Motmot (momotus, Briss.; priorities, 111.), a genus of American fissirostral birds of the family of rollers and subfamily momotina. The single genus is characterized by a bill rather long, slightly curved, with compressed sides, hooked and obtuse tip, and lateral margins serrated; wings moderate and rounded, fourth to sixth quills nearly equal and longest; tail lengthened and graduated, with the two middle feathers usually longer than the others; tarsi as long as the middle toe, covered in front with narrow transverse scales; toes unequal, the outer nearly as long as the middle and united at the base as far as the second joint, the inner short and slightly united, the hind short and weak, and the claws compressed and curved; the tongue is long and barbed as in the toucans. The name is derived from the peculiar notes. There are about a dozen species, bold and wild, inhabitants of tropical America and the "West Indies, especially in the deep shades of the forests or gloomy recesses of old buildings; they are usually solitary in the daytime, perching with the head drawn between the shoulders; they are most lively at early morning and in the dusk of evening, pursuing insects in short flights; they also eat fruits, lizards, and snakes, which are tossed into the air from the point of the bill and swallowed; they sometimes devour the eggs of other birds.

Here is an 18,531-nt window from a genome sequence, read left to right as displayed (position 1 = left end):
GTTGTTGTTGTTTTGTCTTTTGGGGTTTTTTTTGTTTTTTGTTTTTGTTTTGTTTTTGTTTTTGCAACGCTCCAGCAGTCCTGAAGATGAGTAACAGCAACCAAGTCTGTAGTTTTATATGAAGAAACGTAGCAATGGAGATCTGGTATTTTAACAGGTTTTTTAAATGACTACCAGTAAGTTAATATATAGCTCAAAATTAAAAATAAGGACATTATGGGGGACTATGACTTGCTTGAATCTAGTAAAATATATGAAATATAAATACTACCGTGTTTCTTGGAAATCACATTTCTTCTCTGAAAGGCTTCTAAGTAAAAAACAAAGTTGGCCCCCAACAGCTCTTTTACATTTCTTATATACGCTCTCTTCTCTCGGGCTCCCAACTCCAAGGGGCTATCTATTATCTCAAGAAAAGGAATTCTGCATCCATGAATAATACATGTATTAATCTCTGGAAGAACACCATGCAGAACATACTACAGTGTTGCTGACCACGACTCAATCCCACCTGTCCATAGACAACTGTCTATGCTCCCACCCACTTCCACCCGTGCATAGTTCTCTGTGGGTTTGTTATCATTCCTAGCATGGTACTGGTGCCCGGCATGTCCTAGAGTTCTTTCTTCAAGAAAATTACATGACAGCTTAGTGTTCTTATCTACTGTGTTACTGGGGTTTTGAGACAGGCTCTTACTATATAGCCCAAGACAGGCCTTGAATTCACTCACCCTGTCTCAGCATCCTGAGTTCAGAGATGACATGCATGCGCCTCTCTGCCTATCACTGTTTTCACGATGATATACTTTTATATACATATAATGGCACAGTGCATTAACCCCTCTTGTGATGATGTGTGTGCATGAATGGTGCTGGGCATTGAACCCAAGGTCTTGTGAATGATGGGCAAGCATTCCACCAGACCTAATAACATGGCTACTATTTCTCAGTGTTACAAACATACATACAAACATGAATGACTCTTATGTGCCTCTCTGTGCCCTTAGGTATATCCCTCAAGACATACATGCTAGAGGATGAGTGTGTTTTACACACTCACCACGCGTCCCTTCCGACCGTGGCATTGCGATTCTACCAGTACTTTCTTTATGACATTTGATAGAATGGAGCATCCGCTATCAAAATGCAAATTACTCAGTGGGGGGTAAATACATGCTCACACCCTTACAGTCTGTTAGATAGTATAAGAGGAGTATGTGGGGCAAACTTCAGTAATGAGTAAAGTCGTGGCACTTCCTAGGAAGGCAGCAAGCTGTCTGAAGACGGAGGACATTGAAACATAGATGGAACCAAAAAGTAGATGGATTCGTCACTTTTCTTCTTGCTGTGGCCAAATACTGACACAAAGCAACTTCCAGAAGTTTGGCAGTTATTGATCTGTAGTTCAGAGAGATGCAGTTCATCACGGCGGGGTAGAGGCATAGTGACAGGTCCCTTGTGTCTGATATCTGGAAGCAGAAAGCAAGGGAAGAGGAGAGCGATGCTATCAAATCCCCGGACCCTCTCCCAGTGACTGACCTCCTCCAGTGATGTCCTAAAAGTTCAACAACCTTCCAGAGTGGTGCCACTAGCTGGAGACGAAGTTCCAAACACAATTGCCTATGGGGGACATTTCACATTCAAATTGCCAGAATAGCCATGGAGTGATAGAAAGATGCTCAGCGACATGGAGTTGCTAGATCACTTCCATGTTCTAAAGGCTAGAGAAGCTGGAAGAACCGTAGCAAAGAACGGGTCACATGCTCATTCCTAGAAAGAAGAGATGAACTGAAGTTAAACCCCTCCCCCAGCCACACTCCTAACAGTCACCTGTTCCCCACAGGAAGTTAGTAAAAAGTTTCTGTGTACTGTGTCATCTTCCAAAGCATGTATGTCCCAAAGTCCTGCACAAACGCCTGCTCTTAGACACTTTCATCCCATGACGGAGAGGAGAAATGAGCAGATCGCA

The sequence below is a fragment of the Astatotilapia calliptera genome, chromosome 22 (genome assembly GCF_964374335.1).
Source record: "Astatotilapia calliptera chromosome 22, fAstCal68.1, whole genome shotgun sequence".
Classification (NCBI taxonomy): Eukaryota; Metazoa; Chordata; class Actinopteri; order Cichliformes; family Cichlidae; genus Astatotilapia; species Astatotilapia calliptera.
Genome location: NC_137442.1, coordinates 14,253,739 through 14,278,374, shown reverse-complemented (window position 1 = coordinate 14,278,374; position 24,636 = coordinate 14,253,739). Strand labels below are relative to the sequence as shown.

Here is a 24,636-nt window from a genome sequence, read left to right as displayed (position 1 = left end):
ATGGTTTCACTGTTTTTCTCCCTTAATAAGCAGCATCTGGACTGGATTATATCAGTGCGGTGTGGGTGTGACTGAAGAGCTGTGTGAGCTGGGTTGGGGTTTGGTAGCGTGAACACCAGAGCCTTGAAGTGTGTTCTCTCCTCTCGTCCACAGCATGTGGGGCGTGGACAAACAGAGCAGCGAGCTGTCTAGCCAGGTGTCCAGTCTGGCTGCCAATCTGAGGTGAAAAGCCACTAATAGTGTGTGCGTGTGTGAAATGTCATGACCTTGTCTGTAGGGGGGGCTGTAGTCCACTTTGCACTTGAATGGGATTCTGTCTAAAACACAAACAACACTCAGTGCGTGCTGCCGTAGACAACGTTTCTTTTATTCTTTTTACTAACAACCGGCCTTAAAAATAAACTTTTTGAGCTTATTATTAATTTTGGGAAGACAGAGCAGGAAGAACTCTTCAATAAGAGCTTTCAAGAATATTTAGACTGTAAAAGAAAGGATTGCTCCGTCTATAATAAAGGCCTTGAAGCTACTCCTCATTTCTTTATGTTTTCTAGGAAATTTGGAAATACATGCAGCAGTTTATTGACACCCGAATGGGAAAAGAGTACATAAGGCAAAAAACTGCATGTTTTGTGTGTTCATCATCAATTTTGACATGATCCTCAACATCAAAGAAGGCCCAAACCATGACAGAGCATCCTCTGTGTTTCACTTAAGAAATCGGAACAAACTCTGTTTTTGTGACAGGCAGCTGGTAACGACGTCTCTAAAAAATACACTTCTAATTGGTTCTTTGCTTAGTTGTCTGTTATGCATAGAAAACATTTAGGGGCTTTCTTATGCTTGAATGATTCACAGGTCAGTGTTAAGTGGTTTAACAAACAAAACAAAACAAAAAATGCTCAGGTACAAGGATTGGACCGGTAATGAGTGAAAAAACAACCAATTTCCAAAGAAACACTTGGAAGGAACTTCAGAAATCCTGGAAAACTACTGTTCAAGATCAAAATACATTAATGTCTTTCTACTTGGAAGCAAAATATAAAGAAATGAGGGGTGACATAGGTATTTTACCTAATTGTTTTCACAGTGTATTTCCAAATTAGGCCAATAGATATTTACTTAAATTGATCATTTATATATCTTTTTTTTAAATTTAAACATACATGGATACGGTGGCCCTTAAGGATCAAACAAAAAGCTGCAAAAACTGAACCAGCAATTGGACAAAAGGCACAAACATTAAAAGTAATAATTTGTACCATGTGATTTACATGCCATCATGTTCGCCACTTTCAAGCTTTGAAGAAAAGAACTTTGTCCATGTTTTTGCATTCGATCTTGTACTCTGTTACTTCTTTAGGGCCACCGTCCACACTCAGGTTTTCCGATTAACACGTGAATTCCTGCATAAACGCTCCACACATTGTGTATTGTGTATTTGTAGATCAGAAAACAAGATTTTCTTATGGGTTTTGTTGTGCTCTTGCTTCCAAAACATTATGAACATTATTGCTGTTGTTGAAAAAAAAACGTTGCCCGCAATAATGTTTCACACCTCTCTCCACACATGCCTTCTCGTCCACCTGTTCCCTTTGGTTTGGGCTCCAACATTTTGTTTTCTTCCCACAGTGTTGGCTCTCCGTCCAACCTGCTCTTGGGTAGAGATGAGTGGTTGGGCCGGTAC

The nest is made in holes of trees or banks of earth. They are said to peck off the barbs from a portion of the stem of the central tail feathers, leaving a rounded feathered surface at the tip. The best known species is the Brazilian motmot (M. Brasiliensis, Lath.), about the size of a blackbird, of a deep rich green color, with bluish forehead, violet back of head, and black crown. The movements are awkward on the ground.
Brazilian Motmot (M. Brasiliensis).